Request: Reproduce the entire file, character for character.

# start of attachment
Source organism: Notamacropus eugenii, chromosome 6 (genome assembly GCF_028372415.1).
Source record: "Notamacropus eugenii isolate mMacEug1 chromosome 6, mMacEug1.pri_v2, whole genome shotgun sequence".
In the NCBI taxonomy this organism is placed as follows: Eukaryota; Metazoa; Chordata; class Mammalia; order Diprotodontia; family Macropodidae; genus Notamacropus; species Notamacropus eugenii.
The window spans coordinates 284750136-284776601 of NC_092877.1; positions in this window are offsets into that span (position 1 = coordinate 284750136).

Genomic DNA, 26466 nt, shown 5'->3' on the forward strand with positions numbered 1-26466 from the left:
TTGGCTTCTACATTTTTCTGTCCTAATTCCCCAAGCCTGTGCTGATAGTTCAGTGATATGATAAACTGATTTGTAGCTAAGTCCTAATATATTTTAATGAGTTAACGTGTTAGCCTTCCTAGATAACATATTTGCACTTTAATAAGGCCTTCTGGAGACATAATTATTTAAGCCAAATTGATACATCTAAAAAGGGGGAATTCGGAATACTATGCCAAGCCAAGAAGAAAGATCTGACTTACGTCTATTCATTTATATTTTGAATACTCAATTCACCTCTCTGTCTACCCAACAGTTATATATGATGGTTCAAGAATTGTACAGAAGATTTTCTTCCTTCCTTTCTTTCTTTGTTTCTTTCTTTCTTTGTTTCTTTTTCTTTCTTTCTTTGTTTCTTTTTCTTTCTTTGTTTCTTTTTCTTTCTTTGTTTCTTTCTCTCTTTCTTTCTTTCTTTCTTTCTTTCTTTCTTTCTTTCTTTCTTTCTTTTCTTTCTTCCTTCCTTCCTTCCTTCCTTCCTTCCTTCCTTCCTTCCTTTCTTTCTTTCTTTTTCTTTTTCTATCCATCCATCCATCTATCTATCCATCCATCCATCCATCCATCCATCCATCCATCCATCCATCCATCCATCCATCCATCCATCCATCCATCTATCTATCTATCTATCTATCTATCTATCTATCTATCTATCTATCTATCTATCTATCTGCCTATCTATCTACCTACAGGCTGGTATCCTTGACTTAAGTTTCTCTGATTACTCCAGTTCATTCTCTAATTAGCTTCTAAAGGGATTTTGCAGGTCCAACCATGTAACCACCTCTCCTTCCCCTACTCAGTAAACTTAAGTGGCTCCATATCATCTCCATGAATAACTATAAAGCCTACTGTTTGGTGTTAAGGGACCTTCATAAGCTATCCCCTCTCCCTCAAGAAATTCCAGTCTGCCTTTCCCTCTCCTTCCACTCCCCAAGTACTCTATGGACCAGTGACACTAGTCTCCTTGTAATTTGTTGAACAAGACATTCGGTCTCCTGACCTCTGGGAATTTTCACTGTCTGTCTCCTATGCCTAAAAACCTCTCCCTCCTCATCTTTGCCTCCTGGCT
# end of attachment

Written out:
Source organism: Notamacropus eugenii, chromosome 6 (genome assembly GCF_028372415.1).
Source record: "Notamacropus eugenii isolate mMacEug1 chromosome 6, mMacEug1.pri_v2, whole genome shotgun sequence".
In the NCBI taxonomy this organism is placed as follows: Eukaryota; Metazoa; Chordata; class Mammalia; order Diprotodontia; family Macropodidae; genus Notamacropus; species Notamacropus eugenii.
The window spans coordinates 284750136-284776601 of NC_092877.1; positions in this window are offsets into that span (position 1 = coordinate 284750136).

Genomic DNA, 26466 nt, shown 5'->3' on the forward strand with positions numbered 1-26466 from the left:
TTGGCTTCTACATTTTTCTGTCCTAATTCCCCAAGCCTGTGCTGATAGTTCAGTGATATGATAAACTGATTTGTAGCTAAGTCCTAATATATTTTAATGAGTTAACGTGTTAGCCTTCCTAGATAACATATTTGCACTTTAATAAGGCCTTCTGGAGACATAATTATTTAAGCCAAATTGATACATCTAAAAAGGGGGAATTCGGAATACTATGCCAAGCCAAGAAGAAAGATCTGACTTACGTCTATTCATTTATATTTTGAATACTCAATTCACCTCTCTGTCTACCCAACAGTTATATATGATGGTTCAAGAATTGTACAGAAGATTTTCTTCCTTCCTTTCTTTCTTTGTTTCTTTCTTTCTTTGTTTCTTTTTCTTTCTTTCTTTGTTTCTTTTTCTTTCTTTGTTTCTTTTTCTTTCTTTGTTTCTTTCTCTCTTTCTTTCTTTCTTTCTTTCTTTCTTTCTTTCTTTCTTTCTTTCTTTTCTTTCTTCCTTCCTTCCTTCCTTCCTTCCTTCCTTCCTTCCTTCCTTTCTTTCTTTCTTTTTCTTTTTCTATCCATCCATCCATCTATCTATCCATCCATCCATCCATCCATCCATCCATCCATCCATCCATCCATCCATCCATCCATCCATCCATCCATCTATCTATCTATCTATCTATCTATCTATCTATCTATCTATCTATCTATCTATCTATCTGCCTATCTATCTACCTACAGGCTGGTATCCTTGACTTAAGTTTCTCTGATTACTCCAGTTCATTCTCTAATTAGCTTCTAAAGGGATTTTGCAGGTCCAACCATGTAACCACCTCTCCTTCCCCTACTCAGTAAACTTAAGTGGCTCCATATCATCTCCATGAATAACTATAAAGCCTACTGTTTGGTGTTAAGGGACCTTCATAAGCTATCCCCTCTCCCTCAAGAAATTCCAGTCTGCCTTTCCCTCTCCTTCCACTCCCCAAGTACTCTATGGACCAGTGACACTAGTCTCCTTGTAATTTGTTGAACAAGACATTCGGTCTCCTGACCTCTGGGAATTTTCACTGTCTGTCTCCTATGCCTAAAAACCTCTCCCTCCTCATCTTTGCCTCCTGGCT